Capital appreciation is expected to perform well over the next 5 years, notably in the newer emerging French markets such as the Atlantic coast, Montpellier and Nice, and the longer investors are able to leave capital in their purchase, the higher their potential long term returns will be.

High tourist numbers and the resulting strength in the buy-to-let market allows investors to reap in solid capital growth from their properties, all the while supplementing this income with high rental yields in many key tourist locations.

Level of Complexity

In the case of off-plan purchase, full payment for the property needs to be completed at various stages of construction, prior to final completion of the purchase.

For mid to long term investors, all costs will be applicable, while ongoing costs such as maintenance, community fees and utility bills will also need to be factored into the strategy finance plan. Bear in mind it's advisable to open a Euro bank account in France in order to pay for the property's utilities and other ongoing expenses.

Beneficial arrangements are often to be made with local property management and rental companies that are usually conveniently based on or near the site. These ensure that such ongoing costs are covered and that your unit is rented out regularly. Managed properly, maintaining a property abroad can become no more complex than an investment closer to home.

Key Risks

A medium to long term investment strategy entails much lower financial risk than a short term plan which relies on finding a buyer within a very short time frame. Provided the right investment is made on a quality, well located project with multiple facilities, establishing a rental market and eventually a buyer for your investment should not be difficult. However, as with any investment, patience and money is sometimes required until the end user is found.

France's ongoing popularity as the world's top holiday destination bodes well for buy-to-let investors. The French government recognises the importance of an ongoing contribution from the property and tourism sector to the boost its economy. On the one hand, this of course translates to a stable environment in which to buy or rent, but brings with it intensified competition on the other.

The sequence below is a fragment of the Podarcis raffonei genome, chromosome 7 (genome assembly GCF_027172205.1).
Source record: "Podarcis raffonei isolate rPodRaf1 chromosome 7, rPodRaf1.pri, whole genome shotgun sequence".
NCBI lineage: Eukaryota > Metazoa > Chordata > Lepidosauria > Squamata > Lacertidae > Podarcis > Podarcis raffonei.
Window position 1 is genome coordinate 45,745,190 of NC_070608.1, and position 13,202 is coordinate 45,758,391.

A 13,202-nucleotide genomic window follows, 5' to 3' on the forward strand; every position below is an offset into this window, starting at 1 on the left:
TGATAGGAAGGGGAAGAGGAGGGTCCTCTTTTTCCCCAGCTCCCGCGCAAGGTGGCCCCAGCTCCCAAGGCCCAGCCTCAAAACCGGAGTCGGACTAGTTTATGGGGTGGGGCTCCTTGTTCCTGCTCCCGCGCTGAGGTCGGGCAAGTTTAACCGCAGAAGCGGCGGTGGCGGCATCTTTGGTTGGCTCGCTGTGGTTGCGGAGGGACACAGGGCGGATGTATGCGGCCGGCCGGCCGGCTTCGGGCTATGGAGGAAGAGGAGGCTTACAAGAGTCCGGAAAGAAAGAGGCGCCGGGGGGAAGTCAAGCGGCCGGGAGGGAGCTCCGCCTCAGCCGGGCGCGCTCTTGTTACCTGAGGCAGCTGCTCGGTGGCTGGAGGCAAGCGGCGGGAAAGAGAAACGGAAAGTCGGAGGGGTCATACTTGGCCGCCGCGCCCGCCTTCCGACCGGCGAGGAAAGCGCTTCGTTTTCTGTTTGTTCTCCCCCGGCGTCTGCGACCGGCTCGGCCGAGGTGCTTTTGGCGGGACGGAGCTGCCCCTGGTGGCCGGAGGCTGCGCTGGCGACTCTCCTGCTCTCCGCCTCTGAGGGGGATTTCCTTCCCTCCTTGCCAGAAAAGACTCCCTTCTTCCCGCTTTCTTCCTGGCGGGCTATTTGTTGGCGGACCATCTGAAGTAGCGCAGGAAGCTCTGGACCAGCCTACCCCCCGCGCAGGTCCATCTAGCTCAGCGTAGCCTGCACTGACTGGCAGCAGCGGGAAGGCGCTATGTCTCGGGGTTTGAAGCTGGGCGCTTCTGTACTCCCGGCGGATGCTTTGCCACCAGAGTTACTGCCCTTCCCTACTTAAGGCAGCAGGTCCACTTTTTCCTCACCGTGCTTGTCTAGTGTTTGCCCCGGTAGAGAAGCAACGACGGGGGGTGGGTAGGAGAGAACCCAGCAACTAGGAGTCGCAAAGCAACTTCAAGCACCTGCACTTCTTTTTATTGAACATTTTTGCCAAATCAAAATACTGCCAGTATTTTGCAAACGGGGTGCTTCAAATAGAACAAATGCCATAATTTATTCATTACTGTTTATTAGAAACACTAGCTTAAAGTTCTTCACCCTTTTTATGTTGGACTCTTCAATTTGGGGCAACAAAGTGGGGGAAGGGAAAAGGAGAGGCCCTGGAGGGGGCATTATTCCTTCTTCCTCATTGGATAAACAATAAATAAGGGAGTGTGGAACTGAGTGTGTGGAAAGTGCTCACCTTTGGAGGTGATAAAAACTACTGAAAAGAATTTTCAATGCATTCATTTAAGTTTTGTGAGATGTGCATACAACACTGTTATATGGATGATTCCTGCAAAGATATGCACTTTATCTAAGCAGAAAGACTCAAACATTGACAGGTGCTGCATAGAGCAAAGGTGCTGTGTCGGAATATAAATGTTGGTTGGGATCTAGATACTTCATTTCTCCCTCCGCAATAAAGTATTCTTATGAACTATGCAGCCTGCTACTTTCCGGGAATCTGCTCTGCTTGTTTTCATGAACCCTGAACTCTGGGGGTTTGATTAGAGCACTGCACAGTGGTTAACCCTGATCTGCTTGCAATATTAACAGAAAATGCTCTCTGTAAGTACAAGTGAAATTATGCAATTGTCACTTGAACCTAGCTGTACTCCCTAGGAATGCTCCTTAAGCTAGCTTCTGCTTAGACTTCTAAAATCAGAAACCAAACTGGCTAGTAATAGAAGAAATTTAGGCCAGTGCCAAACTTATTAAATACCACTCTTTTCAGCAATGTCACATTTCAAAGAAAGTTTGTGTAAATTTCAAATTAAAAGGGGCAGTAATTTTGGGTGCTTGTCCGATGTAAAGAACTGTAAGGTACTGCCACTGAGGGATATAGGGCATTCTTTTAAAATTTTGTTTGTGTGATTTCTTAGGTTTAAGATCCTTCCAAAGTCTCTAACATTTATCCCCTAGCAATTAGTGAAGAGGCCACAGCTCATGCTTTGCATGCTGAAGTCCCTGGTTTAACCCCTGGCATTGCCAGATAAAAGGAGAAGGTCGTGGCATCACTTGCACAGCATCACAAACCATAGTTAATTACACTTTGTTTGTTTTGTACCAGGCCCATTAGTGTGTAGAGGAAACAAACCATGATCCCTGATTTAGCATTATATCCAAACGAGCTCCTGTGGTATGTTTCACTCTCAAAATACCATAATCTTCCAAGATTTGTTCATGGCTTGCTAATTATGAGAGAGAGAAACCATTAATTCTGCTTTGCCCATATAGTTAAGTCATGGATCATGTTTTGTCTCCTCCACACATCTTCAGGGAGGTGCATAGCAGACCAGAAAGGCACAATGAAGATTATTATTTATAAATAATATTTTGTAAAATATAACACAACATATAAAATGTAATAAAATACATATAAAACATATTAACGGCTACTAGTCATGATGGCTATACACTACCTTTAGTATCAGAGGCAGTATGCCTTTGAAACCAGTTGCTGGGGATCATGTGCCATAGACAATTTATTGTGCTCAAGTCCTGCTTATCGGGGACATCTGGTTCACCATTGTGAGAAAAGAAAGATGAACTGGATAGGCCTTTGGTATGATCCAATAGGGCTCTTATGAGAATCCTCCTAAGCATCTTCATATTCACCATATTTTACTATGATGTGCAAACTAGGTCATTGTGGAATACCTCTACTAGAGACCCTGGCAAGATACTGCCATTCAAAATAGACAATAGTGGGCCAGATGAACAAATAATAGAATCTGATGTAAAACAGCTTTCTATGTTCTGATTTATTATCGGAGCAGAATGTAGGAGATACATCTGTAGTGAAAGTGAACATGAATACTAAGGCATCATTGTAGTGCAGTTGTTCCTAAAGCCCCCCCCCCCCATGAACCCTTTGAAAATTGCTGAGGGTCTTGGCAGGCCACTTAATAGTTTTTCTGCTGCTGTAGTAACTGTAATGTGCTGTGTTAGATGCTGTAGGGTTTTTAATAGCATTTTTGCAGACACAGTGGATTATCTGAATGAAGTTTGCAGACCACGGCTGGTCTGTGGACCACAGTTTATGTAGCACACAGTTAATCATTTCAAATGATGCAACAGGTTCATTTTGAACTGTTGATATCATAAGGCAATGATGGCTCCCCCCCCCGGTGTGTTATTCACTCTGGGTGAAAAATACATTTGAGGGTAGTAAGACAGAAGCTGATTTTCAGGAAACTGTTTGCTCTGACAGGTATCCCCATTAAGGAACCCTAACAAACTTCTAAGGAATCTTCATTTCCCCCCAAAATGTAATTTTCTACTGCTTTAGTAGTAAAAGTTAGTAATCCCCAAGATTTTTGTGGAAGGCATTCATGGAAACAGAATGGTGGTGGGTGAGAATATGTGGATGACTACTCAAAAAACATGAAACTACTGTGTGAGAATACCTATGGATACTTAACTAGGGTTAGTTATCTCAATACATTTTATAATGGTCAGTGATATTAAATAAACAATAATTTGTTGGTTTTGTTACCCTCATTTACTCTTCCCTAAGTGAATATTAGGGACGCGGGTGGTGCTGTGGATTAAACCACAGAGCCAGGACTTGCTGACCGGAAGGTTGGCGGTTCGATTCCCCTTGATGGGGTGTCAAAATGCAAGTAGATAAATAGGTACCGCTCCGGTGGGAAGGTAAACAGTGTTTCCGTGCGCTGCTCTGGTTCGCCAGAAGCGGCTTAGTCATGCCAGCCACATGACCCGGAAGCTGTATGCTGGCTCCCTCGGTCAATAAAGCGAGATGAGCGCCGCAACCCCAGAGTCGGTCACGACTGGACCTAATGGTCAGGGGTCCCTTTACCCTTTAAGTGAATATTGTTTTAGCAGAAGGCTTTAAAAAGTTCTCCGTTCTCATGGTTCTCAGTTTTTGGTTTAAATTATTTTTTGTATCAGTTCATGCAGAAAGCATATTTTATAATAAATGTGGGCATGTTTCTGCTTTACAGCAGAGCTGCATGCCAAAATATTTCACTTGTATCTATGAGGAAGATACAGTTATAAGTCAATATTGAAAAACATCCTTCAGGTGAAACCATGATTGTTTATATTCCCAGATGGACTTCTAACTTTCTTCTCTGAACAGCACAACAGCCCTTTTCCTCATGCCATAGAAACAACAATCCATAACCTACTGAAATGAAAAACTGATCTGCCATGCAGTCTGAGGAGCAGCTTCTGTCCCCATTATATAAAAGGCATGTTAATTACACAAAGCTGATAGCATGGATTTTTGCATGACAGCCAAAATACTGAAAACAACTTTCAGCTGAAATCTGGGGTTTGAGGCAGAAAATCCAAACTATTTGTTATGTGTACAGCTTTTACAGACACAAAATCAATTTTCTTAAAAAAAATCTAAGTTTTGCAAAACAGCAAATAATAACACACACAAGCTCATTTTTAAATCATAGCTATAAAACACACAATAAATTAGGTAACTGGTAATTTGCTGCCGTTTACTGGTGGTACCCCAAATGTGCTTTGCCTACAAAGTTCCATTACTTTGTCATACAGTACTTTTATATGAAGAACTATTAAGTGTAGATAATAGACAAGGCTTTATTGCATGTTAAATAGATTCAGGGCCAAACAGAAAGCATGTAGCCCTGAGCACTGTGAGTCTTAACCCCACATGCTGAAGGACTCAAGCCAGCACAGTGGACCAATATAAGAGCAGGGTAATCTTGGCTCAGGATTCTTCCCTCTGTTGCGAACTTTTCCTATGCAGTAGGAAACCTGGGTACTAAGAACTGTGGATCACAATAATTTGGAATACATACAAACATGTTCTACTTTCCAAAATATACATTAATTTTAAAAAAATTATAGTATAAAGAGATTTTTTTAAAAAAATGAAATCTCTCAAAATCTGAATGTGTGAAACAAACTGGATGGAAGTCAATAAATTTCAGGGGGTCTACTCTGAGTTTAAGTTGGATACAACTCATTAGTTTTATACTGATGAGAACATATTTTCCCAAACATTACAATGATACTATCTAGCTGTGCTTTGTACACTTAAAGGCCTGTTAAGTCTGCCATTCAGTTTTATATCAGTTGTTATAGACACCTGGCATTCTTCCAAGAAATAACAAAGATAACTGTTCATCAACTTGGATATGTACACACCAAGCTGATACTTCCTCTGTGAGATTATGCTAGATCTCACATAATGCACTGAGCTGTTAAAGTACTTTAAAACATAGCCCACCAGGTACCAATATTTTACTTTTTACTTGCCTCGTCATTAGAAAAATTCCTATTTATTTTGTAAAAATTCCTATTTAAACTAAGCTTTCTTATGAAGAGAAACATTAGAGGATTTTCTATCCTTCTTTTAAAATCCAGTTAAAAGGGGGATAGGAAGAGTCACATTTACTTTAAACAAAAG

By appointing independent legal representation, the client can be sure that all the necessary paperwork is in place before signing the purchase contract.

Property ownership in France is mostly Freehold, leaving no room for ownership disputes.


Constant and sustainable growth in the region of 10% per annum and strong rental yields of around 7-10% per annum gross make France a stable arena for those looking for a profitable investment within a market that has a buoyant sales market and a constant demand for residential and tourist rentals.

Despite growth being slower than in other emerging markets, investors choose France as a far lower risk for more cautious investment. French property has historically increased in value generated a sustainable rental income. In addition, the absence of political instability or potential economic volatility makes France an ever attractive option.

Investors are now looking for new places within France in which to capitalize on mini emerging markets, such as areas in and around Montpelier, Nice and along the Atlantic Coast, where improved accessibility and affordable prices are enticing tourists and investors to these areas. Indications suggest it is here that the greatest amount of capital growth from the tourist market will be experienced.